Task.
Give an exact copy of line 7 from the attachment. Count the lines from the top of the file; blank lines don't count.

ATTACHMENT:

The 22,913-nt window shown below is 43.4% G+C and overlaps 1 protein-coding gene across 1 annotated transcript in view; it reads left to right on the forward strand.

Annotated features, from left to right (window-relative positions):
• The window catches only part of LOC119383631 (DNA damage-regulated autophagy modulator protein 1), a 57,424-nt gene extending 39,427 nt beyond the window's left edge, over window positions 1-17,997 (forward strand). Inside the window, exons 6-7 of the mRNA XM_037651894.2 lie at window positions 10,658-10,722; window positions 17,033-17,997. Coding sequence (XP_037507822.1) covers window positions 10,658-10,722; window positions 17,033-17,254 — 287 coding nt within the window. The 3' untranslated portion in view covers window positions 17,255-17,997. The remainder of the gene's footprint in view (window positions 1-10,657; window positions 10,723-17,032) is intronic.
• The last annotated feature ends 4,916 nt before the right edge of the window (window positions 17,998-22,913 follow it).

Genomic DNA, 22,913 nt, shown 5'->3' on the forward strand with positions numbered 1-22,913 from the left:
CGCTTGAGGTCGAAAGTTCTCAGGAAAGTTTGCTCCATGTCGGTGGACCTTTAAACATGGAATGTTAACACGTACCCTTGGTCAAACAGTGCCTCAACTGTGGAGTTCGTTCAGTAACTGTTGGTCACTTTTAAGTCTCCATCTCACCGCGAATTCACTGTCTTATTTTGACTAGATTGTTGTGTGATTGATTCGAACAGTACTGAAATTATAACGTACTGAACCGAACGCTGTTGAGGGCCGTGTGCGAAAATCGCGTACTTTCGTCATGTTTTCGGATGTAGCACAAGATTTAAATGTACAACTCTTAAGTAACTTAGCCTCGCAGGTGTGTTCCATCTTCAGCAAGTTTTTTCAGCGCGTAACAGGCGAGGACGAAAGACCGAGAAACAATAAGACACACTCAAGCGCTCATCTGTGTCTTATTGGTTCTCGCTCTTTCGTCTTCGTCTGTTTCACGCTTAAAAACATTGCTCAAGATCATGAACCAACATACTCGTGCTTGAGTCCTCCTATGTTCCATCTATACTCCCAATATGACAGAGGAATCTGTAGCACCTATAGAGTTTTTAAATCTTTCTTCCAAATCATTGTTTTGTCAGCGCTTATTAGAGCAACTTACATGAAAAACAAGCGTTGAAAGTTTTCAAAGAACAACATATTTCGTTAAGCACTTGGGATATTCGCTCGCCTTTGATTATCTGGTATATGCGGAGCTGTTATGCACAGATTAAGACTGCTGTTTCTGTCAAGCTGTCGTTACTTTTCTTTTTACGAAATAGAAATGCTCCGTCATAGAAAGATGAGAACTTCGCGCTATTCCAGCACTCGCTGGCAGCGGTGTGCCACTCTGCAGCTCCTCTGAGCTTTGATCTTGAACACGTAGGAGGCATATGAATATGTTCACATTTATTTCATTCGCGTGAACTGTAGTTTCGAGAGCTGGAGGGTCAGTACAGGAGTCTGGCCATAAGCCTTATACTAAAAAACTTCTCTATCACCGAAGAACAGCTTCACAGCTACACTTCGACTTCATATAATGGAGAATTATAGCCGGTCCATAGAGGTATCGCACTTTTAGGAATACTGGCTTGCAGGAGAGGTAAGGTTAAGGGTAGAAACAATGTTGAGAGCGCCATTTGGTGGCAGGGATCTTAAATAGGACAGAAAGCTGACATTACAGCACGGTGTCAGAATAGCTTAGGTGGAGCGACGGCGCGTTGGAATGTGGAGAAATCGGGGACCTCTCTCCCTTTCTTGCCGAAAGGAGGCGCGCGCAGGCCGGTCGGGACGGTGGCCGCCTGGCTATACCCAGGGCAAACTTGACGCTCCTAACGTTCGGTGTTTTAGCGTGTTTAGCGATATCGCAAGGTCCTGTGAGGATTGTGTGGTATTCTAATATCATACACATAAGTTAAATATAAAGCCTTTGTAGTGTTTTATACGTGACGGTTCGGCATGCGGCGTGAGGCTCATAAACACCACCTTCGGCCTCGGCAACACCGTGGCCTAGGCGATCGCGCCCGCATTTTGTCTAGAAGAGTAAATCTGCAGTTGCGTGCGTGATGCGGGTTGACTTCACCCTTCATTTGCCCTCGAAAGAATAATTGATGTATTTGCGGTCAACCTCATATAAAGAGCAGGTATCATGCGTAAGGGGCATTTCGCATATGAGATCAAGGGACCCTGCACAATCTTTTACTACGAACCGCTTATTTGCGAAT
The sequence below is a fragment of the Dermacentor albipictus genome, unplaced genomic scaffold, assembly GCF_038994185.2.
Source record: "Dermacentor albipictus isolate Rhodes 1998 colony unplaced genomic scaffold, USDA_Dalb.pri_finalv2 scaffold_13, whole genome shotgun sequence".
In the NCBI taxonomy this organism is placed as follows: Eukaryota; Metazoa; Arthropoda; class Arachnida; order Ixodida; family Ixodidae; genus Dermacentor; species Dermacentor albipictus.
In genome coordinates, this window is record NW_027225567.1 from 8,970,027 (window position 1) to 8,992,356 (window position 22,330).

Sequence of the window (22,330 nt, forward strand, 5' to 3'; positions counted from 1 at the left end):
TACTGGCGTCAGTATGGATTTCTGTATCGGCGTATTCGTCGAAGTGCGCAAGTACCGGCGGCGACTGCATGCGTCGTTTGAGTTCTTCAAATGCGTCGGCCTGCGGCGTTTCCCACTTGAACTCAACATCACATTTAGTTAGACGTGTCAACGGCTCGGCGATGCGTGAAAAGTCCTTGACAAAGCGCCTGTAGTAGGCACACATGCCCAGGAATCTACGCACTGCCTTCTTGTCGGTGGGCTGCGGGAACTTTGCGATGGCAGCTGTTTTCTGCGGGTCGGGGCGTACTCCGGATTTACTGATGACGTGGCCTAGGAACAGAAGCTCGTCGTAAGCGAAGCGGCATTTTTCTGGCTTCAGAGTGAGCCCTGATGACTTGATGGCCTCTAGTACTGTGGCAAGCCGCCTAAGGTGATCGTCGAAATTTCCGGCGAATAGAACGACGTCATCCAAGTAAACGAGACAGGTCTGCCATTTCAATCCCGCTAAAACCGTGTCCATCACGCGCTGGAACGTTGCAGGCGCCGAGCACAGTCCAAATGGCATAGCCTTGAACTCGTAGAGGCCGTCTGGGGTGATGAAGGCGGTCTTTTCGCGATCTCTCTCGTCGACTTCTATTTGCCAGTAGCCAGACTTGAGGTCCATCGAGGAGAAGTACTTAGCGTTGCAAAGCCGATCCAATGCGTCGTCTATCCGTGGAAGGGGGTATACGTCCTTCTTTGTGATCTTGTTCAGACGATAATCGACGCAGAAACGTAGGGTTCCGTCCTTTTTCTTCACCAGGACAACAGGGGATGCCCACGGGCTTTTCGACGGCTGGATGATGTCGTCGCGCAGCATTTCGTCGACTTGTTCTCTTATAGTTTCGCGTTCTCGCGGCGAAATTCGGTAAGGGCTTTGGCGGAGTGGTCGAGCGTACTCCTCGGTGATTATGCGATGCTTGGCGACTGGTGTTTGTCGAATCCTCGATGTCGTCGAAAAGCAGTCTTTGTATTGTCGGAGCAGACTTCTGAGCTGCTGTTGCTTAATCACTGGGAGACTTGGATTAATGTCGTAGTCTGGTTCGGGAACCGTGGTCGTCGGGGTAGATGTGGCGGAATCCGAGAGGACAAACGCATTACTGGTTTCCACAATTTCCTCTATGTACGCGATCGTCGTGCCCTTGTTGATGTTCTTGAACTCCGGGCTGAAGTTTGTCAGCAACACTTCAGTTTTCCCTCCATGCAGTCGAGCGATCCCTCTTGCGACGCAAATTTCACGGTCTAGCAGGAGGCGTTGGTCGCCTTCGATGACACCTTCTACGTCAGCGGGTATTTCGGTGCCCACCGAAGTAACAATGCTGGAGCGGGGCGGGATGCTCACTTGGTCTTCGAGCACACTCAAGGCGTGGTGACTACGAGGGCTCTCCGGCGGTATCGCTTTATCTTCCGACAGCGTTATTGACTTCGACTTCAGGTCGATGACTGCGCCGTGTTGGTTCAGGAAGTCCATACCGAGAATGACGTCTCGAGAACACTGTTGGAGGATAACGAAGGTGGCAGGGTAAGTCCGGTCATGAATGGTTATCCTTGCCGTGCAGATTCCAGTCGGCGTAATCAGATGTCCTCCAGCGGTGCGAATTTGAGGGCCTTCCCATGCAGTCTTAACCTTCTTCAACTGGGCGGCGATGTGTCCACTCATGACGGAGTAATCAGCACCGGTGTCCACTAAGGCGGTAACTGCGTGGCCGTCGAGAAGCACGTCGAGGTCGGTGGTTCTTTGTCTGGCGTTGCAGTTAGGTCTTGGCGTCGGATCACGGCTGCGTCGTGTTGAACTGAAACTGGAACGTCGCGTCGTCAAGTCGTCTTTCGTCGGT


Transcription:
The sequence below is a fragment of the Dermacentor albipictus genome, unplaced genomic scaffold, assembly GCF_038994185.2.